Erin’s Blood Royal: The Gaelic Noble Dynasties Of Ireland, by Peter Berresford Ellis
This is a fascinating book for several reasons. Among the reasons is that the place of the Irish nobility within Irish society has been a contentious one, and it is an issue that the author deals with over and over again as there are some serious struggles that Ireland has to face regarding its elites. The Irish elites in many cases made compromising deals with the English or fled overseas and avoided the worst of the effects of English rule, and in either case a certain degree of bad blood resulted from the disconnect that often existed between the senior lineages of Irish noble houses and the opinions of the rest of their families, to say nothing about the rest of their people. Ireland at present is technically a republic, and a republic with a large number of noble and royal descendants, some of whom have been guilty of a bit of airbrushing of their lineages and others of which have to struggle with the aftereffects of centuries of English domination, including the domination of English law and ideas of primogeniture that are contrary to the tanist principles of Irish royalty. The resulting muddle is perfect for a book and the author provides a good one, provided the subject matter is of interest.
This book is a bit more than 350 pages long in its core material and it is divided into three parts and fourteen chapters. The author begins with a foreword on the shenanigans of a man who would be prince, as well as an introduction and a note on the complexities of Irish Gaelic names. The first part of the book looks at the extinction and survival of the Irish nobility in the face of centuries of harsh English/British rule (I), including a discussion of the Gaelic aristocracy (1), the tanist dynastic laws of Gaelic succession (2), the “utter abolition” of Gaelic titles in the sixteenth century and afterward (3), the struggle for survival among Irish elites (4), the thought that such family lineages were “extinct forever,” although many weren’t in abeyance (5), and a conflict of perceptions in what it means to give “courtesy recognition” (6). This is followed by a detailed discussion of the lineage of various Irish lines (II), divided by kingdom into the Kingdom of Munster (Desmond) (7), Munster again (Thomond) (8), Connacht (9), Ulster (10), and Leinster (11). Finally, the book ends with a discussion of rank and merit (III) in the Irish nobility system, including the MacCarthy Mor affair (12), the issue of Gaelic knights (13), and the question of the future of the Irish native aristocracy (14), after which there are acknowledgements, notes, a bibliography, and an index.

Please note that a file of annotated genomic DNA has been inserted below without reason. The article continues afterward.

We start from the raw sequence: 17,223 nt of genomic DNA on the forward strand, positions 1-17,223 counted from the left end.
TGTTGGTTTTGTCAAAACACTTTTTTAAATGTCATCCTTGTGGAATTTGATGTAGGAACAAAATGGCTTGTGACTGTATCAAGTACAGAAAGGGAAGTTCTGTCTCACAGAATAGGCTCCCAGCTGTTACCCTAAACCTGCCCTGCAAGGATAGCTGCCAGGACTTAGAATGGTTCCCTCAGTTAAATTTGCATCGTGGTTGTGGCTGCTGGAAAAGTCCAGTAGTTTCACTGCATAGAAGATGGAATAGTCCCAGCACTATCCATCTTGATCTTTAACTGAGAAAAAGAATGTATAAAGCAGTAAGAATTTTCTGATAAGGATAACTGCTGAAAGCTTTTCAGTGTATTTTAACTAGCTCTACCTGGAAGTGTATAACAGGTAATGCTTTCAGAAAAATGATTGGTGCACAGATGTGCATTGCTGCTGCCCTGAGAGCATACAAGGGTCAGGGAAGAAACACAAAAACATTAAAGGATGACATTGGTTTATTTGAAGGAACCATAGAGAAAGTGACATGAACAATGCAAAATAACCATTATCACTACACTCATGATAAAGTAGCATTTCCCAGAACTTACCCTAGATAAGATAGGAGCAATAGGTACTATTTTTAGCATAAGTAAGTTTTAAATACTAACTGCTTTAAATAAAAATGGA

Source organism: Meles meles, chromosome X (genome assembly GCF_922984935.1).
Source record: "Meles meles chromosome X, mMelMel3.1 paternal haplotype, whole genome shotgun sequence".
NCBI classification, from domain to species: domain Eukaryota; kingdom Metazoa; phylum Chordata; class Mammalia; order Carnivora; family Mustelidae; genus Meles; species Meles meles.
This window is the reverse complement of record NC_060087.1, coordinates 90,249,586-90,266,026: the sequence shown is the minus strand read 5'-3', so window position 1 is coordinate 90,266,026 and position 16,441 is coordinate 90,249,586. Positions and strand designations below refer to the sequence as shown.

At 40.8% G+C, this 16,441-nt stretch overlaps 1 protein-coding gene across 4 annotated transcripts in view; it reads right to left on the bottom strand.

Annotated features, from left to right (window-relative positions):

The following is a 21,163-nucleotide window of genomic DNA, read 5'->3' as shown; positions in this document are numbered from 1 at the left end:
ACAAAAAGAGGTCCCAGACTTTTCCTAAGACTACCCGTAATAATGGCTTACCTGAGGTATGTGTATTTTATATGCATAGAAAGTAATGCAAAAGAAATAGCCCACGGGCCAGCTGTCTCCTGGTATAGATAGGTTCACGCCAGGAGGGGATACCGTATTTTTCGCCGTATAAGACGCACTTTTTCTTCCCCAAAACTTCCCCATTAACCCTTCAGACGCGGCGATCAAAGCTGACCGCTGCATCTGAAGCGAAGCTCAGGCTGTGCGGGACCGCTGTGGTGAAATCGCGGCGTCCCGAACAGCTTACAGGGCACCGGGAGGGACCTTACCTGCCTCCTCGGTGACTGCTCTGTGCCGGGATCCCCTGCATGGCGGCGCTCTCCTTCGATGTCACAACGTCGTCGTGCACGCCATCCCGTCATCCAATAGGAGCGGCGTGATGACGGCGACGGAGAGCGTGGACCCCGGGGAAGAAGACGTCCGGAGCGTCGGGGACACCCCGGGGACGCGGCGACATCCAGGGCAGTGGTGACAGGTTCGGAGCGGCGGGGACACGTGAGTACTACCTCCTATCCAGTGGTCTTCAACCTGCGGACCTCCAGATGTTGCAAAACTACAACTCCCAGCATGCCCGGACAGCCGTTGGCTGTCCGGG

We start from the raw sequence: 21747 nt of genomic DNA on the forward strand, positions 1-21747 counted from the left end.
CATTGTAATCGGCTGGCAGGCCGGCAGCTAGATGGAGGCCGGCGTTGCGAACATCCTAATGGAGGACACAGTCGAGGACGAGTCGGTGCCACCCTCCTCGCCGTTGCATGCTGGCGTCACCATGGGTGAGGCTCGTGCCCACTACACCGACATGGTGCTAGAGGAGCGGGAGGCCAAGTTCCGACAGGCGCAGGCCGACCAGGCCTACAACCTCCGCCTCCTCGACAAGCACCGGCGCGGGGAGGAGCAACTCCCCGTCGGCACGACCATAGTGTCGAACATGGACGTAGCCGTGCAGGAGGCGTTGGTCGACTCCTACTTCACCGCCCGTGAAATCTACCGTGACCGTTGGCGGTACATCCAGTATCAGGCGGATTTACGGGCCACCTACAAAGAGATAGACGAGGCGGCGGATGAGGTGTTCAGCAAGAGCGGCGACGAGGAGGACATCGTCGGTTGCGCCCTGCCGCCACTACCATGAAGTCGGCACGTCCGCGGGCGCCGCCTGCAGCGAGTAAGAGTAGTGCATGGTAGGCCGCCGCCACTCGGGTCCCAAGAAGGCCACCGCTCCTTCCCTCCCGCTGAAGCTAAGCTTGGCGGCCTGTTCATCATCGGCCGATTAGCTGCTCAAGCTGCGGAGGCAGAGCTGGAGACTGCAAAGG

In reading this book I was struck by how entertaining I found the book despite the fact that I had no personal stake in its family history as I have plenty of Scot-Irish and English ancestry but do not know of any Irish ancestry at all. One of the clan chiefs had been a member of Worldwide Church of God and an early graduate of Ambassador College–I am sure there is a story there that would be suitable for this blog and for many who share that background. Other clan chiefs were part of the Portuguese or Spanish nobility and one was a longstanding Baron in the British nobility as well as being The O’Neill. And the book deals thoughtfully with the problem of lineages and the need to verify where people are really descended from, or to scrap the whole interest in primogeniture and get the ancestral lineages of the noble houses of Ireland working again, which would make Ireland a nation with a rather high degree of nobles, for all of its protests that it does not grant, only recognize, noble lineages in their republic. An Irish republic full of active noble houses would be among the strangest republics than one could imagine, but this book encourages the reader to do just that.